Walmart may be anti-woman, but it’s pro-coming-to-Sacramento.
Philip Harvey was saying how much he hated Walmart when the earth began to shake.
For a few unnerving moments, Harvey and his fellow Sacramento Planning & Design Commission members stopped talking shop and eyed each other suspiciously.
Had Harvey’s measured tirade against the Arkansas-based “predatory retailer” summoned a burst of anger from the Superstore God of Discount Savings?
It was just the 5.7 earthquake that shook the town of Susanville last week crawling 145 miles south to jostle the commission’s downtown meeting chambers. While the trembler created no injuries or serious damage up north, it did shake up an eight-year-old policy here in Sacramento.
On May 23, the commission voted to lift an ordinance that makes Walmart and its big-box ilk account for their economic impacts to wages and benefits before setting up.
The ordinance has functionally kept small business-crushing outlets out of central Sacramento since 2005. An 11-1 super-duper-majority decided this was long enough.
Some called the ordinance anti-business; others said it fell outside of the commission’s narrow political purview. Who knew the city’s land use body pulled its talking points from Tea Party bumper stickers?
To be fair, city planning staff brought the recommendation forward, saying Sacramento is at a “competitive disadvantage” with surrounding jurisdictions.
But it depends how you define “disadvantage.” Staff says the ordinance has pushed big box stores and their big fat sales tax hauls into outlying areas with few to no restrictions. And it’s true: There are 14 Walmarts within a 15-mile radius of the city—three of them in Roseville—and none in the city of Sacramento.
Not everyone on the commission thought this was actually a bad thing.
“I have a significant and deep dislike of Walmart,” said Commissioner David Nybo.
And Harvey scoffed at what a “good neighbor” Walmart pretends to be.
“They go into a neighborhood and they decimate—they hire consultants to ‘teach’ local residents how to ‘compete’ with them with the pure goal of running them out of business,” he said, garnishing his words with derisive air-quotes. “So let’s not kid ourselves.”
But both Harvey and Nybo, as well as the rest of the commission, felt the ordinance was a poorly-written attempt at holding big box stores accountable for their collateral impacts.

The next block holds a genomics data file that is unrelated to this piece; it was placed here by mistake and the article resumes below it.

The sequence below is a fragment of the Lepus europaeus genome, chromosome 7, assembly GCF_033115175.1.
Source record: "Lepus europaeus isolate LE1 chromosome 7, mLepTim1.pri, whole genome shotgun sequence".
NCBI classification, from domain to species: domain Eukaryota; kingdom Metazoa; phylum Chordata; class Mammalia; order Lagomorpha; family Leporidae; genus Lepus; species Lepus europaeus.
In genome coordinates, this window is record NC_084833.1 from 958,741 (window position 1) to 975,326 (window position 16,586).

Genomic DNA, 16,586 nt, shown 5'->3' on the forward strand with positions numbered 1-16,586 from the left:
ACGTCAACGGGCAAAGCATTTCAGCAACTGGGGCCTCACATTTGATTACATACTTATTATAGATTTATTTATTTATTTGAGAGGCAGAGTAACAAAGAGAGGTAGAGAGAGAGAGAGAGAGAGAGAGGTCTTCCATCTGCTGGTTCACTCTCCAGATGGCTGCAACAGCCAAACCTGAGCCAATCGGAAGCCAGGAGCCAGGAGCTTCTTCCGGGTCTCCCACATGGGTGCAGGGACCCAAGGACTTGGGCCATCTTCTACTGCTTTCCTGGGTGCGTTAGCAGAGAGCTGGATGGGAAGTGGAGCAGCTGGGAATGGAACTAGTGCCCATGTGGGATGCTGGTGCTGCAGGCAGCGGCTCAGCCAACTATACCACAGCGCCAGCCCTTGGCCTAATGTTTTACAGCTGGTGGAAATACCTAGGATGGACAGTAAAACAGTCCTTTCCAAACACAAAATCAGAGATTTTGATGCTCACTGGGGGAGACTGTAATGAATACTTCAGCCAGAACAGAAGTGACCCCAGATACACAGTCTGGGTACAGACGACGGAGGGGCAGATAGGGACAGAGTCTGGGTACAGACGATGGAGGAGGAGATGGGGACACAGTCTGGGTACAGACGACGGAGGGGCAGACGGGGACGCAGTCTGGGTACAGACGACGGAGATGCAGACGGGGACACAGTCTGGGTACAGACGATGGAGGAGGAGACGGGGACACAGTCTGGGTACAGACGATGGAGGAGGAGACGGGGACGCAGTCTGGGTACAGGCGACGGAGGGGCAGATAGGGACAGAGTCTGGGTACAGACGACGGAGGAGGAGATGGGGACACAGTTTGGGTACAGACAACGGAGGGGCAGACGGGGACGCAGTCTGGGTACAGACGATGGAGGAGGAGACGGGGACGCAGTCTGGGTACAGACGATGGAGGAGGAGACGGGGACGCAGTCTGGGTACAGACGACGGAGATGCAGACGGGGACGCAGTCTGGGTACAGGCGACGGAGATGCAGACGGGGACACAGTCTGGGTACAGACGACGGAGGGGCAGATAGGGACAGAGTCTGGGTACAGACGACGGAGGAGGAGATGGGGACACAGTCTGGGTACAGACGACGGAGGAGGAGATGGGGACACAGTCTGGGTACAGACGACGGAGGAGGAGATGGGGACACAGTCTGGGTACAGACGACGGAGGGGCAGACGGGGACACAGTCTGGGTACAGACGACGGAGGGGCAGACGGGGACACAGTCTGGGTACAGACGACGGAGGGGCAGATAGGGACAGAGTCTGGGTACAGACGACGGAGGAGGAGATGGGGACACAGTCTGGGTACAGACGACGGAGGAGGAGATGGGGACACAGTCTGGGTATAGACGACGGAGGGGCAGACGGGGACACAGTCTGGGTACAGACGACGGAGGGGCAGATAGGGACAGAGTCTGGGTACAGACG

Fair enough, allowed Commissioner Alan LoFaso, but let’s not “throw the baby out with the bathwater.”
Without the ordinance—which requires an economic impact analysis for every proposed retail store that’s 90,000 square feet and greater—proposed superstores are still subject to conditional use permits and discretionary economic analyses that don’t consider surrounding wages or benefits.
LoFaso was the only one to fight that last point until it was time to call the vote.
“This is an exercise of drafting a whole new ordinance on a blank page at a late hour,” he said about his attempts to spitball a way to keep wage and job considerations a part of the conversation. “This is a losing battle, I can tell.”
His fellow commissioners voted the staff recommendation on to the city council, which has final say.
What’s at stake in the decision became clear a few days later, on Tuesday, May 28, during a city subcommittee meeting on whether to support Assembly Bill 880. The proposed legislation would close an Affordable Care Act loophole that allows big corporations to dump its workers’ health care costs onto taxpayers funding Medical.
During the hearing, a middle-aged woman who works part-time for Walmart said she hasn’t been able to afford a mammogram in six years, when she first joined the company.
“The Walton family and the Walmart company are destroying the country. They are destroying the world,” she said.
Depending on how the council swings, maybe now they’ll get the chance to destroy Sacramento.